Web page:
Devising Physical Theatre: CPD notes
Workshop notes from Music & Drama Education Expo, London Olympia, 4th March 2020
This session focused on a few foundational techniques from which performance can be devised, taking students on a creative journey. They're suitable for all levels from KS1-KS5 and beyond, for SEN and foreign language students alike.
The key skills developed are non-verbal communication, confidence, and collaboration.
Warm Up: Body Isolation
This brief warmup is designed to focus the mind on the way the body moves, identify areas of tension, on breath and relaxation. It allows students to explore the range of movement of specific parts of the body independent of the rest of the body. It works well to music.
Standing with feet shoulder-width apart, hands by the sides, eyes closed, start by by moving the fingers. Stretch them, form a fist, wriggle them, find ripples and shapes, explore the range of movement.
Introduce the wrists, then the elbows, then shoulders. As you progress through the neck and head, torso, hips, knees, ankles and toes explore the new range of movement, but don't neglect bodyparts which came before it. Keep the fingers, wrists, etc moving all the time.
Once the whole body is in motion drop the fingers, wrists etc one at a time, just letting them hang, relaxed, working your way through the body.
Music Used: Exurgency, Zoe Keating
Working in Pairs
'A' holds their hand in front of 'B's face and guides them around the space, slowly, exploring a range of movement together. As you do this with students expect the first few attempts to be chatty, giggly, and unfocused as they get used to doing something new and a bit odd. Swap over the leader a few times.
As they do start to focus and only communicate physically, the atmosphere will change. When they do they should start to think about the images they're creating: What stories do these images tell? What characters do they create? What emotions and themes do they explore?
The next progression is Mirroring as it expands the focus to the whole body, not just the position of your partners hand.
Standing a few feet apart, maintain eye-contact and observe your partner with peripferal vision. As 'A' moves, Tai-Chi slow with big, bold movements, 'B' should mirror every action. Students should progress quicker than the first exercise, but the goal is to get to a state where the leadership is bouncing from one person to the other until both students are moving in sync with each other, without a clear leader. Even they shouldnt know who is leading.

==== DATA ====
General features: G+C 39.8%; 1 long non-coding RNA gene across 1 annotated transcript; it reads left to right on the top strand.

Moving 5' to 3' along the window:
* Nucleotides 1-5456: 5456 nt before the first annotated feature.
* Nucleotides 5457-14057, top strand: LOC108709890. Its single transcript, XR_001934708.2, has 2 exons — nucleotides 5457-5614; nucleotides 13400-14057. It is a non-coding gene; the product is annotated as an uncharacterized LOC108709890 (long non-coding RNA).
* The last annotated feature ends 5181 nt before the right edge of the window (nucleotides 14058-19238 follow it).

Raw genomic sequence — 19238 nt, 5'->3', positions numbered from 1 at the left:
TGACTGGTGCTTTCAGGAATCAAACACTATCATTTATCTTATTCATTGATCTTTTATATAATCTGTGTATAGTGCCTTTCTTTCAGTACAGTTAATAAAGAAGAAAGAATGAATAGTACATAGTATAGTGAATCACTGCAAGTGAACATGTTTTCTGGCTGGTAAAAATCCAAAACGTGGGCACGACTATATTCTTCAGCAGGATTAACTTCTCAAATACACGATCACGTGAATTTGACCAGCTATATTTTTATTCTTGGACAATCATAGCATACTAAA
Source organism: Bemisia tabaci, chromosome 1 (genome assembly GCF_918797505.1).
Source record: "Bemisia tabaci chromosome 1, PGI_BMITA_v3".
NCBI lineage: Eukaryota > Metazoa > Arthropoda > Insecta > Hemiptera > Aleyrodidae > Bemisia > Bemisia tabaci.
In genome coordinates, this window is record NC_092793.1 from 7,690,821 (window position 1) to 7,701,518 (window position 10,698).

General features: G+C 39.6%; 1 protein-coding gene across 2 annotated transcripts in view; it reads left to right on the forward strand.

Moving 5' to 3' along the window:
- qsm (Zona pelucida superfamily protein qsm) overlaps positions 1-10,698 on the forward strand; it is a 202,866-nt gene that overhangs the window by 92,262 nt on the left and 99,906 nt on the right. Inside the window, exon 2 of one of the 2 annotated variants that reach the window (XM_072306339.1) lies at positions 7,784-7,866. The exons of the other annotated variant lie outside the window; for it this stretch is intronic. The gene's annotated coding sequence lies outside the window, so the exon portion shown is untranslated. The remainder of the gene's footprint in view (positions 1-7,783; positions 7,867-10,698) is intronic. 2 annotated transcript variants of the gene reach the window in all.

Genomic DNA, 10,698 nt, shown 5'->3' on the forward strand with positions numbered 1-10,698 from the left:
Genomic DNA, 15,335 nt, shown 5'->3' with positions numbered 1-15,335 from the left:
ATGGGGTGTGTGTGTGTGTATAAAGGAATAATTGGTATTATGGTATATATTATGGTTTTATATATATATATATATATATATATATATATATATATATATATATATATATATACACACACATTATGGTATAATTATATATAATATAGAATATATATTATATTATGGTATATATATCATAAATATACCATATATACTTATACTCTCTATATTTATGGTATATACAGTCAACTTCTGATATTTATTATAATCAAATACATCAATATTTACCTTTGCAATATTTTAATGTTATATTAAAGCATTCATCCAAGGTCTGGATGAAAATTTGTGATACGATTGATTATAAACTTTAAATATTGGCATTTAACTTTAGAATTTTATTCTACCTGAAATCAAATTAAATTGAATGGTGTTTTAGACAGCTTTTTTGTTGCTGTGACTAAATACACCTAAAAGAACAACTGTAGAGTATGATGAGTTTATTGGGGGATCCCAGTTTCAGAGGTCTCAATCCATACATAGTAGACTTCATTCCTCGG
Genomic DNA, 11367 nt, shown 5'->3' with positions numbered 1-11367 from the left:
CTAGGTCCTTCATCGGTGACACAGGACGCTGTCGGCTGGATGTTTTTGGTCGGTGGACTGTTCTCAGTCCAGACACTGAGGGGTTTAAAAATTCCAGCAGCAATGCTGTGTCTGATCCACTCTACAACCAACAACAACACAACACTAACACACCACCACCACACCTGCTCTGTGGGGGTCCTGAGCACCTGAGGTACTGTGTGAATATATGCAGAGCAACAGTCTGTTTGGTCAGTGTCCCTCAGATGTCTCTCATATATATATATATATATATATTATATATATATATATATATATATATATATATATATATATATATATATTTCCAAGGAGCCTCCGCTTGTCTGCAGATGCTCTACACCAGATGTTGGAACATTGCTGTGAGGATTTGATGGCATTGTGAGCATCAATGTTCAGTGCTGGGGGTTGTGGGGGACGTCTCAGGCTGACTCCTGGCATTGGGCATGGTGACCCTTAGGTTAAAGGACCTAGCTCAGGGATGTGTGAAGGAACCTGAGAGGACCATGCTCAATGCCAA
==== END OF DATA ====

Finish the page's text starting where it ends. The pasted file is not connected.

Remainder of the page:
What happens when pairs get really close, or far apart? Can they do this across the space? Can other movements be introduced? What happens if one person is distracted by another person and starts copying them? Can someone 'steal' a partner? What ideas do these things spark?
In full workshops we explore the use of weight, lifts, balance and other foundational building blocks which can later be incorporated into devising choreography.
Music used: Piano Cafe, Piano Music Cafe
Open Up, Leftfield
Arrival, Zoe Keating
Choreography is just a sequence of movements. Some prefer to create movement which fits a character, scene or emotion, but for devising it may be best to start with movement and then discover characters and stories from it.
We briefly explored an exercise involving starts the placing hands on each other, such as the sholder, knee, small of the back, face, neck, etc, with each person finding three points of contact, a total of six moves.
Pairs then start to find ways to explore them further, such as
When one person is making their connections the other should be active, observing those connections, engaging with their partner, helping them or challenging them to achieve the task.
Take space out of the mix and get closer together
Rather than moving around your partner, go through, such as through the gap beween the arm and the body
Change the pace.
As you develop this sequence explore what happens if you make it soft and light, weighted and hard, slow or fast. Does it generate a different emotional state or story? Does it create new characters? Where can you take those characters next?
In full workshops we bring multiple foundation techniquest together and build some choreography, playing with it to discover new characters and further devise new stories and scenarios.
Discover more on our CPD workshops.